Females were over-represented in the present dissolution study compared with previous dissolution studies(11, 12) and reviews on feline urolithiasis(3, 5, 7). The weight and age of cats used in the present study were similar to those reported previously (1, 3, 5, 7).

In dogs, urinary tract infection is the most common cause of struvite uroliths(15). Urinary tract infection as a cause of struvite uroliths has been reported as rare in cats (around 3 %) except in the very young ( < 1 year) and old ones (>10 years)(1, 16, 17). In the present study, 35 % of the cats had positive cultures on samples taken by cystocentesis and only one of those cats was more than 10 years of age. Of the six positive cats, three had urinary tract infections with known urease-splitting bacteria (Staphylococcus intermedius) that promotes alkaline urine as well as struvite crystal and stone formation. Time to dissolution in those three cats (13–48 d) was not different from either the cats with no urea-splitting bacteria (17–28 d) or the cats without bacteriuria (10–55 d). The reason for this high prevalence of bacteriuria remains unclear and, in some cases, might be the result of contamination at the time of sampling or secondary infection due to the presence of the uroliths.

Conclusion

Our data strongly suggest that a diet designed to generate undersaturated urine for struvite (RSS < 1) is effective for both in vivo and in vitro dissolution of struvite bladder stones. Screening diets based on their urine struvite RSS is a rapid and efficient way to assess their efficacy in the prevention and dissolution of naturally occurring struvite uroliths.

Acknowledgements

All authors are employees of Royal Canin and all contributed to the design of the study and preparation of the manuscript. The study was funded by Royal Canin. The authors would like to thank the Veterinary Clinics and their staff who contributed to the inclusion of the cases.

References

1Osborne, CA, Lulich, JP, Kruger, JM, et al. (2009) Analysis of 451,891 canine uroliths, feline uroliths, and feline urethral plugs from 1981 to 2007: perspectives from the Minnesota Urolith Center. pp. 183197 [Osborne, CA and Lulich, JP, editors]. Philadelphia, PA: WB Saunders. Vet Clin North Am Small Anim Pract.
2Cannon, AB, Westropp, JL, Ruby, AL, et al. (2007) Evaluation of trends in urolith composition in cats: 5,230 cases (1985–2004). J Am Vet Med Assoc 231, 570576.
3Houston, DM & Moore, AEP (2009) Canine and feline urolithiasis: a look at over 50,000 urolith submissions to the Canadian Veterinary Urolith Centre from February 1998 to August 2008. Can Vet J 50, 12631268.
4Lekcharoensuk, C, Osborne, CA & Lulich, JP (2001) Epidemiologic study of risk factors for lower urinary tract diseases in cats. J Am Vet Med Assoc 218, 14291435.
5Gerber, B, Boretti, FS, Lkey, S, et al. (2005) Evaluation of clinical signs and causes of lower urinary tract disease in European cats. J Small Anim Pract 46, 571577.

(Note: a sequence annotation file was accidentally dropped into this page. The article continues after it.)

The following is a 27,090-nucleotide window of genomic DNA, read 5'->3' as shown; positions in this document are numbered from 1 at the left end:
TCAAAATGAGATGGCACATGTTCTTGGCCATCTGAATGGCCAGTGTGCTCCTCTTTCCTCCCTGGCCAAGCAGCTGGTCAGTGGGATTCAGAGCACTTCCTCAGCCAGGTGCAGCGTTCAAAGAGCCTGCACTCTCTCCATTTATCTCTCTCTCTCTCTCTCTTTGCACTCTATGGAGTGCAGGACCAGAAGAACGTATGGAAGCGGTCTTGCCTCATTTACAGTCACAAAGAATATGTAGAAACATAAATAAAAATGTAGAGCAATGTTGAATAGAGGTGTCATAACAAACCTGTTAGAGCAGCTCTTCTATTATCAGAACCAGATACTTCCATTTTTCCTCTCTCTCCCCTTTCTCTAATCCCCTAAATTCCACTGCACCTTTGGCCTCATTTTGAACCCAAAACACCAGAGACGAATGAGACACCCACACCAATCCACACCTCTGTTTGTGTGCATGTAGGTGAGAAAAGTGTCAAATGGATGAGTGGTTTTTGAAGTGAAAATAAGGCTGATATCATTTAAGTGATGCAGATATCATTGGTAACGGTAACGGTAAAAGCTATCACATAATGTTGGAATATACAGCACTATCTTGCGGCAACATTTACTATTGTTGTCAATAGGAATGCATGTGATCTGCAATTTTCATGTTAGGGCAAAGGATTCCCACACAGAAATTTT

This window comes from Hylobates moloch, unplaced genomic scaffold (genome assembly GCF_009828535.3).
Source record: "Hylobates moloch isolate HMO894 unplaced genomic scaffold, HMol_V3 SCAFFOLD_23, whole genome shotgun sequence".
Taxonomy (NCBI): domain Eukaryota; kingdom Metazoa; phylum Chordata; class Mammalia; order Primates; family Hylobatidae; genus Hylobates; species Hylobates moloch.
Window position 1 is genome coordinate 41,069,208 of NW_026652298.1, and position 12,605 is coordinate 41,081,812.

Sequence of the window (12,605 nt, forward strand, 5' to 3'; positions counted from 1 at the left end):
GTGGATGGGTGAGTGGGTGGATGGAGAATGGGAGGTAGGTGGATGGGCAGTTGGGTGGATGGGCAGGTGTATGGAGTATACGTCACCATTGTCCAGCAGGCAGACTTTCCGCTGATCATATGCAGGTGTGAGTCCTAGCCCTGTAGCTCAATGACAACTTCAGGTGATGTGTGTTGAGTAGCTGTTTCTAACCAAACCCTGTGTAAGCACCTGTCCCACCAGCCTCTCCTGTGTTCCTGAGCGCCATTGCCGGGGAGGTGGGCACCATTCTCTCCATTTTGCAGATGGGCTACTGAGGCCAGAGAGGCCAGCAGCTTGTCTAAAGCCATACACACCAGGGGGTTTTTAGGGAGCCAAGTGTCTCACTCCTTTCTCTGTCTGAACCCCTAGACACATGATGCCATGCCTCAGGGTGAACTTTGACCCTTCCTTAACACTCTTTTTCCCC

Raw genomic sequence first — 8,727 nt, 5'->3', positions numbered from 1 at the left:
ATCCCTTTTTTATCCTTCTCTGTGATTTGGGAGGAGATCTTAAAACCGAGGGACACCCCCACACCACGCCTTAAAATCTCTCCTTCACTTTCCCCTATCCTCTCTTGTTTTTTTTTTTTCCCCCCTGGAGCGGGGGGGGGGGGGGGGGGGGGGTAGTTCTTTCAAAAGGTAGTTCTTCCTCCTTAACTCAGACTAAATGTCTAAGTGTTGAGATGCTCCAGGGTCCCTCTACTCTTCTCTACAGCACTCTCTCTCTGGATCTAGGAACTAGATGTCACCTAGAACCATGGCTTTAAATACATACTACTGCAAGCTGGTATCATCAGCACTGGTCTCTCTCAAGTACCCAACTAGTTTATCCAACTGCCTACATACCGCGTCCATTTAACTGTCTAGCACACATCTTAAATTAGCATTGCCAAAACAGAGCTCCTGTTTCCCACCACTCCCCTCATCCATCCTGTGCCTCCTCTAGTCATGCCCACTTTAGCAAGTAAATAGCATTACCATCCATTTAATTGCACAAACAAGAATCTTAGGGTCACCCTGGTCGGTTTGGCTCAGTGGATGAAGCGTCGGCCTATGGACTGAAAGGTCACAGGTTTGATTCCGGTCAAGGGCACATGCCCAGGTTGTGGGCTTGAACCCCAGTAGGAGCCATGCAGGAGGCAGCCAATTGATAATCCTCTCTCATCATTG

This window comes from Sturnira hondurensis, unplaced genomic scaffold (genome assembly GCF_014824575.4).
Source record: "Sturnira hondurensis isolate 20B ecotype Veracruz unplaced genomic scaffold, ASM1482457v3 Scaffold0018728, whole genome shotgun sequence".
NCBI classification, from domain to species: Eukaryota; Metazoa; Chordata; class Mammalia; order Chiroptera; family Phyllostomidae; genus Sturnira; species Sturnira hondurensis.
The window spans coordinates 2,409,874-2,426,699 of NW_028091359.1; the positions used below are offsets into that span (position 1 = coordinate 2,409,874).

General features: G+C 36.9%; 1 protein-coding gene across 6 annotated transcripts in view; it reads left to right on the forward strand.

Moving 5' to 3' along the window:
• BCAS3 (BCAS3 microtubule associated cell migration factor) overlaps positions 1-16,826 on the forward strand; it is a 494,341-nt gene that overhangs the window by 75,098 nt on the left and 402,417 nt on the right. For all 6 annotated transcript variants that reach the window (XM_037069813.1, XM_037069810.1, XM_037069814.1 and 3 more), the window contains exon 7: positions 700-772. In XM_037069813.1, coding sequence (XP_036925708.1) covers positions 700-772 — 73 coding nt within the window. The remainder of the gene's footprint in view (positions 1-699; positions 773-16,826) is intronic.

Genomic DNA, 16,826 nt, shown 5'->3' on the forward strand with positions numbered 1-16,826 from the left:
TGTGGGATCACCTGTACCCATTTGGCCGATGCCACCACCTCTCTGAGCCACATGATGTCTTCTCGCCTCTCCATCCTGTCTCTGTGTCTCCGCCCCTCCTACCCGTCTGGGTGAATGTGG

6Stevenson, AE (2001) The incidence of urolithiasis in cats and dogs and the influence of diet in the formation and prevention of recurrence. PhD Thesis. Institute of Urology and Nephrology, University College London.
7Westropp, JL, Buffington, CAT & Chew, D (2005) Feline lower urinary tract disorders. In Textbook of Veterinary Internal Medicine, 6th ed., pp. 18281850 [Ettinger, SJ and Feldman, EC, editors]. St Louis, MO: Elsevier Saunders.
8Houston, DM, Moore, AE, Favrin, MG, et al. (2003) Feline urethral plugs and bladder uroliths: a review of 5484 submissions 1998–2003. Can Vet J 44, 974977.
9Jones, BR, Sanson, RL & Morris, RS (1997) Elucidating the risk factors of feline lower urinary tract disease. NZ Vet J 45, 100108.
10Lekcharoensuk, C, Osborne, CA, Lulich, JP, et al. (2001) Association between dietary factors and calcium oxalate and magnesium ammonium phosphate urolithiasis in cats. J Am Vet Med Assoc 219, 12281237.
11Osborne, CA, Lulich, JP, Kruger, JM, et al. (1990) Medical dissolution of feline struvite urocystoliths. J Am Vet Med Assoc 196, 10531063.
12Houston, DM, Rinkardt, NE & Hilton, J (2004) Evaluation of the efficacy of a commercial diet in the dissolution of feline struvite bladder uroliths. Vet Therap 5, 187201.
13van Hoek, I, Malandain, E, Tournier, C, et al. (2009) RSS is a better predictor for struvite dissolution than urine pH. Vet Focus 19, 4748.
14Robertson, W, Jones, J, Heaton, M, et al. (2002) Predicting the crystallization potential of urine from cats and dogs with respect to calcium oxalate and magnesium ammonium phosphate (struvite). J Nutr 132, 1637S1641S.
15Seaman, R & Bartges, JW (2001) Canine struvite urolithiasis. Comp Contin Educ Pract Vet 23, 407429.
16Osborne, CA, Kruger, JM, Lulich, J, et al. (2000) Feline lower urinary tract diseases. In Textbook of Veterinary Internal Medicine, 5th ed., pp. 17101747 [Ettinger, SJ and Feldman, EC, editors]. Philadelphia, PA: WB Saunders Company.
17Lekcharoensuk, C (2000) Association between patient-related factors and risk of calcium oxalate and magnesium ammonium phosphate urolithiasis in cats. J Am Vet Med Assoc 217, 520525.